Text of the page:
Essential Fatty Acids and Depression

"In 1621, the life's work of scholar Robert Burton, The Anatomy of Melancholy  was printed (Burton, 1907). Its subject was depression, seemingly one without mass appeal, before our modern age of rampant mental illness and self-absorption (and resultant self-help guides). Despite that, Samuel Johnson, author of A Dictionary of the English Language, called it a "valuable book" of "great spirit and great power".
... Burton's (1907) treatise examined the subject of depression exhaustively and suggested legion cures. Paramount amount them were herbs, such as cannabis and specific foods. He suggested a diet rich in brains as one cure for depression, but also servings of fish and borage." (p. 80)

Eaton and his colleagues have examined in detailed fashion the manner in which early humans lived, in a book titled The Paleolithic Prescription, and in a series of articles with similar themes...
Although culinary mores and nutritional content have changed over the ages, our genetic attributes have not. One may postulate that our genes today reflect the same basic design for living as those of our Paleolithic ancestors, including our dietary requirements. For them, caloric intake was about equally divided between plant and game sources. Their meat was five times richer in polyunsaturated fat then modern supplies, especially in eicosapentanoic and docosahexanoic acids, which are essentially absent in contemporary beef supplies (Eaton and Konner, 1985). Before the agricultural revolution, grains and starch were scarce commodities, and vegetables in the Paleolithic diet were relatively richer in protein and, especially, polyunsaturated fatty acids (PUFAs)." (pp. 82-83)

"Mantzioris and colleagues (1994) demonstrated experimentally that flaxseed (linseed) oil, the richest known souce of the n-3 EFA linoleic acid, when added to the diet, increased levels of eicosapentanoic acid significantly. This result is important because, although EPA is a component of fish and game meats, it is not present in vegetable matter. EPA promotes formation of anti-inflammatory prostaglandins, while inhibiting AA formation and subsequent inflammatory prostaglandin E-2 synthesis (Wagner and Nootbaar-Wagner, 1997).
Smith (1991) advanced a theory that excessive secretion of monokines by macrophages is a, or the, cause of human depression. This might explain the association of depression with coronary disease, rheumatoid arthritis, and other diseases. It was posited that the low incidence of depression in Japan related to suppressive effects on macrophages of EPA in the fish-rich diet of that country. " (p. 85)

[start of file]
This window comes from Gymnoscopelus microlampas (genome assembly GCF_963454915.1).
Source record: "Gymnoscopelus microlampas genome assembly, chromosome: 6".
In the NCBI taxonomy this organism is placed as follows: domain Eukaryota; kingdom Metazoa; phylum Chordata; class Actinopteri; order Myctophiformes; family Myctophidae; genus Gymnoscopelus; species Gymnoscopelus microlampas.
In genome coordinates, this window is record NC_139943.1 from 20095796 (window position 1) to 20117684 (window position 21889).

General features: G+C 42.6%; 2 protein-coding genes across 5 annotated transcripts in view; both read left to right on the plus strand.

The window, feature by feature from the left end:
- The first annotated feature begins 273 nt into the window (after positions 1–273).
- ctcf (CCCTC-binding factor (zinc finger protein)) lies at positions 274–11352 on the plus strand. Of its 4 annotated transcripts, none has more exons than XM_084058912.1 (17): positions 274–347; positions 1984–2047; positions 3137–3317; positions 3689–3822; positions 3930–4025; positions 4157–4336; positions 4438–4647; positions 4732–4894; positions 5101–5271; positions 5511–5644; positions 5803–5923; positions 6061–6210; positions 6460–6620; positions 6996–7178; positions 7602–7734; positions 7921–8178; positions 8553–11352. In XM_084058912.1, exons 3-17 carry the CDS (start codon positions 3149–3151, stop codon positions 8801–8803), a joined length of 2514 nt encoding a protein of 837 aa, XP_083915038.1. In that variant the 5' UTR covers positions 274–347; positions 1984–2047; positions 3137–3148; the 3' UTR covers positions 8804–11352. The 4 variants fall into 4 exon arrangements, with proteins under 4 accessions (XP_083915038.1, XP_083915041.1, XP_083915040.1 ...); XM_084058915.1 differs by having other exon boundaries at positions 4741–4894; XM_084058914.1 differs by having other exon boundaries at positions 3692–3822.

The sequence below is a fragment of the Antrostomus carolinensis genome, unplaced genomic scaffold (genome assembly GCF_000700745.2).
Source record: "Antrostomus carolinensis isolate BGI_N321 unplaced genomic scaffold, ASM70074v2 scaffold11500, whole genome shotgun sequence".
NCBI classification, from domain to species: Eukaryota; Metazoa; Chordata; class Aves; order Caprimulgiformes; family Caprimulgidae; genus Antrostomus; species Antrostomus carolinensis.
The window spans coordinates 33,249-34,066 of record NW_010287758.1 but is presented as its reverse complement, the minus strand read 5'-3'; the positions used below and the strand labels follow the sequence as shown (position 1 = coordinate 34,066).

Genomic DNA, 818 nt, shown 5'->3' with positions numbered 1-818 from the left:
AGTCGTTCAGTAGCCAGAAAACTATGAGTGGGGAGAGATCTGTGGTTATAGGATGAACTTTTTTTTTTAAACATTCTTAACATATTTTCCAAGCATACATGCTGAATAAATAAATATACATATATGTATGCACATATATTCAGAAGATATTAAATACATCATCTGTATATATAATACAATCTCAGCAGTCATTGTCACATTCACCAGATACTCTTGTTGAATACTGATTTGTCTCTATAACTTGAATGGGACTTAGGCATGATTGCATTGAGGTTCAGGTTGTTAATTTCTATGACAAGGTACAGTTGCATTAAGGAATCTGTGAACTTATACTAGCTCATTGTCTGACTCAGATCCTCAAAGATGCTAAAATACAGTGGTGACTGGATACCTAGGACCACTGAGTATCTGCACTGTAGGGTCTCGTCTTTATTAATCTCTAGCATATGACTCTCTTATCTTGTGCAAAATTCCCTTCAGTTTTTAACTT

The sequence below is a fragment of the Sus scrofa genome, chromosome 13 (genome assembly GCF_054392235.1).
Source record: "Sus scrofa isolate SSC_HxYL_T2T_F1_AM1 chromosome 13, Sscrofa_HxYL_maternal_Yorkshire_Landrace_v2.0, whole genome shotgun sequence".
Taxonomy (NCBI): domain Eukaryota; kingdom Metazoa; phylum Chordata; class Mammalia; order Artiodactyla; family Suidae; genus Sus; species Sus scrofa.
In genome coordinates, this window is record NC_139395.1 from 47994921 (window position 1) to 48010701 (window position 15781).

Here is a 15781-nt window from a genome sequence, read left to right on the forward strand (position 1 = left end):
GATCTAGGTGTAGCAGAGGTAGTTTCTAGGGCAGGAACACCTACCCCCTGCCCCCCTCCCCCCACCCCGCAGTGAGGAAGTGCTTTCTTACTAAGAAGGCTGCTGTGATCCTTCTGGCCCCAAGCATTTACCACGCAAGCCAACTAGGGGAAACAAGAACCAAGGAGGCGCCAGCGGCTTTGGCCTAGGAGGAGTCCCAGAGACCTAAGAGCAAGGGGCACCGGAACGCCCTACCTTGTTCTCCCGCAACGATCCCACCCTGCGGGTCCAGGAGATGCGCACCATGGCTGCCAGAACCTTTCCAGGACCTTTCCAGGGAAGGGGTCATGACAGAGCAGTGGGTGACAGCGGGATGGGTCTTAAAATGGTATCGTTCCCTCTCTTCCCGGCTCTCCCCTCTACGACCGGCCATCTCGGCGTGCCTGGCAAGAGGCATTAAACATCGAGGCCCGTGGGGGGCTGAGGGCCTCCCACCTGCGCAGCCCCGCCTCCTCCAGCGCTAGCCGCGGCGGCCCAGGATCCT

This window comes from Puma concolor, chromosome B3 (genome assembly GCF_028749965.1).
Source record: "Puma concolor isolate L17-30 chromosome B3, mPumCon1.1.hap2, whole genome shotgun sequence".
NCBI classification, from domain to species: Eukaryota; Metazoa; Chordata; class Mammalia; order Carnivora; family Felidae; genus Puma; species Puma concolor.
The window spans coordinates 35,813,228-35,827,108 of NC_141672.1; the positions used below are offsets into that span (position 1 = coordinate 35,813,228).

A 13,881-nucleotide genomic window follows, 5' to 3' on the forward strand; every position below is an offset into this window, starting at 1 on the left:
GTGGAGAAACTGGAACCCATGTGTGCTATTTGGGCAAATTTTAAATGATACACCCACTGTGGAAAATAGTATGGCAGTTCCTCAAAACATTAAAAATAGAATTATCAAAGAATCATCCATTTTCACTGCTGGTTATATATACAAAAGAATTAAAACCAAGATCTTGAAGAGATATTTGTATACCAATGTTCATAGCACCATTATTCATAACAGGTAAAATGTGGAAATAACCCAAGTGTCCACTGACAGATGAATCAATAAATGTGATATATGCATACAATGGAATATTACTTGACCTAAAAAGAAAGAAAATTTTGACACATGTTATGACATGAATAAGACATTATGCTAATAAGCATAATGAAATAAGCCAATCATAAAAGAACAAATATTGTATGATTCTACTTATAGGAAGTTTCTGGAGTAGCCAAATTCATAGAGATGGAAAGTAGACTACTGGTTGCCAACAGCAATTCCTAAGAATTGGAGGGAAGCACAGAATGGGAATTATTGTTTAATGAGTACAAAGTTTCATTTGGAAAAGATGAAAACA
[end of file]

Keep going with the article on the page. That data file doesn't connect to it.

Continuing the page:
"Hibbeln and Salem (1995) reviewed the subject of PUFAs and depression in detail, noting many salient features. As mentioned, inadequate n-3 fatty acid intake has been implicated as etiologic for both coronary disease and depression. It follows that the two might be comorbid conditions. In fact, this is the case, and to a remarkable degree (p<0.0000001)." (p. 87)

"It is clear from the previous discussion that a compelling arguments can be made that modern diets are deficient in n-3 PUFAs. It is certainly arguable that this is the reason for the explosive incidence of depression in modern cultures. Certainly, an increase in fish intake would be advisable...
Unfortunately, fish stocks around the world are already depleted, through a combination of overfishing, wasteful netting techniques and industrial pollution. Aquaculture may represent a partial solution, although environmental concerns remain apparent in that industry...
More germane to this volume would be the issue of whether an herbal nutritional solution to depression treatment is possible... Flaxseed oil is extremely perishable once it is pressed and it is considered unpalatable by many (Conrad, 1997; Wirtshafter, 1997). Cognoscenti of flaxseed supplementation frequently recommend that fresh seed be ground before each use, or the purchased flaxseed oil be kept frozen.
Other alternatives exist. Hemp seeds have been human fodder since ancient times and were one of the seven basic grains of the early Chinese culture (Li, 1974). Hemp seeds represent the single most complete food on the planet, with its 35 percent oil content. The latter is the most unsaturated of the world's known vegetable oils, and almost exactly fits the 3:1 ratio of n-6:n-3 fatty acids." (pp. 90- 91)

- excerpts from Essential Fatty Acids (EFAs) in Handbook of Psychotropic Herbs: A Scientific Analysis of Herbal Remedies for Psychiatric Conditions by Ethan Russo, MD (2001)

Hemp Seeds